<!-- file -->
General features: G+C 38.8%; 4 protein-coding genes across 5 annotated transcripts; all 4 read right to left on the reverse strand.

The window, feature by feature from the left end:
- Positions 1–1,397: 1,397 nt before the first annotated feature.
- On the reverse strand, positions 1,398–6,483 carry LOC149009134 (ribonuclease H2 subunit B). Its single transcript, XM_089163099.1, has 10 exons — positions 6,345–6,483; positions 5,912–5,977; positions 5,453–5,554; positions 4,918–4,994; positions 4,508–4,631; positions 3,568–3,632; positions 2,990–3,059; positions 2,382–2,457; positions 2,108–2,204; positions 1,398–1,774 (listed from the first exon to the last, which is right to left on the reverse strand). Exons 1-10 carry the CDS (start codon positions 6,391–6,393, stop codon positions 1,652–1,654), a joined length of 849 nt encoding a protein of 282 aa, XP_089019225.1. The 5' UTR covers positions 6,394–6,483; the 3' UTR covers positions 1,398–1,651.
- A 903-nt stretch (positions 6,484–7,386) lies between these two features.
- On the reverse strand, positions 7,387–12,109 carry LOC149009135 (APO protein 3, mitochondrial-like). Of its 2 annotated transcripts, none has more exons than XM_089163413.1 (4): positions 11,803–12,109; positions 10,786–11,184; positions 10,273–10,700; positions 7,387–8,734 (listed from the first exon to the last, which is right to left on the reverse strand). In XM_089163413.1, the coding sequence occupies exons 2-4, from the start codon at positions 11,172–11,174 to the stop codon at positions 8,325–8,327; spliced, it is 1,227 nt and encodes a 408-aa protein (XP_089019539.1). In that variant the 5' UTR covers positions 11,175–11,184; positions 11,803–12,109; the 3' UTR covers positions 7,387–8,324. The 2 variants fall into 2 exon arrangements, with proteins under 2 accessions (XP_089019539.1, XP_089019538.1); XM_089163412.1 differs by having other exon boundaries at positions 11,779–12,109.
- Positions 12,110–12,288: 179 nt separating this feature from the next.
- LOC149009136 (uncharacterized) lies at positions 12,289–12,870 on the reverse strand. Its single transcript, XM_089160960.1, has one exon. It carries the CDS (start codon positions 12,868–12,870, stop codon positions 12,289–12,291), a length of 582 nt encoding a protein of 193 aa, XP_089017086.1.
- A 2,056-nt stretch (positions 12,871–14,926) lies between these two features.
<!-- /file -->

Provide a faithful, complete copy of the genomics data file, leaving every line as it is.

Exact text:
General features: G+C 38.8%; 4 protein-coding genes across 5 annotated transcripts; all 4 read right to left on the reverse strand.

The window, feature by feature from the left end:
- Positions 1–1,397: 1,397 nt before the first annotated feature.
- On the reverse strand, positions 1,398–6,483 carry LOC149009134 (ribonuclease H2 subunit B). Its single transcript, XM_089163099.1, has 10 exons — positions 6,345–6,483; positions 5,912–5,977; positions 5,453–5,554; positions 4,918–4,994; positions 4,508–4,631; positions 3,568–3,632; positions 2,990–3,059; positions 2,382–2,457; positions 2,108–2,204; positions 1,398–1,774 (listed from the first exon to the last, which is right to left on the reverse strand). Exons 1-10 carry the CDS (start codon positions 6,391–6,393, stop codon positions 1,652–1,654), a joined length of 849 nt encoding a protein of 282 aa, XP_089019225.1. The 5' UTR covers positions 6,394–6,483; the 3' UTR covers positions 1,398–1,651.
- A 903-nt stretch (positions 6,484–7,386) lies between these two features.
- On the reverse strand, positions 7,387–12,109 carry LOC149009135 (APO protein 3, mitochondrial-like). Of its 2 annotated transcripts, none has more exons than XM_089163413.1 (4): positions 11,803–12,109; positions 10,786–11,184; positions 10,273–10,700; positions 7,387–8,734 (listed from the first exon to the last, which is right to left on the reverse strand). In XM_089163413.1, the coding sequence occupies exons 2-4, from the start codon at positions 11,172–11,174 to the stop codon at positions 8,325–8,327; spliced, it is 1,227 nt and encodes a 408-aa protein (XP_089019539.1). In that variant the 5' UTR covers positions 11,175–11,184; positions 11,803–12,109; the 3' UTR covers positions 7,387–8,324. The 2 variants fall into 2 exon arrangements, with proteins under 2 accessions (XP_089019539.1, XP_089019538.1); XM_089163412.1 differs by having other exon boundaries at positions 11,779–12,109.
- Positions 12,110–12,288: 179 nt separating this feature from the next.
- LOC149009136 (uncharacterized) lies at positions 12,289–12,870 on the reverse strand. Its single transcript, XM_089160960.1, has one exon. It carries the CDS (start codon positions 12,868–12,870, stop codon positions 12,289–12,291), a length of 582 nt encoding a protein of 193 aa, XP_089017086.1.
- A 2,056-nt stretch (positions 12,871–14,926) lies between these two features.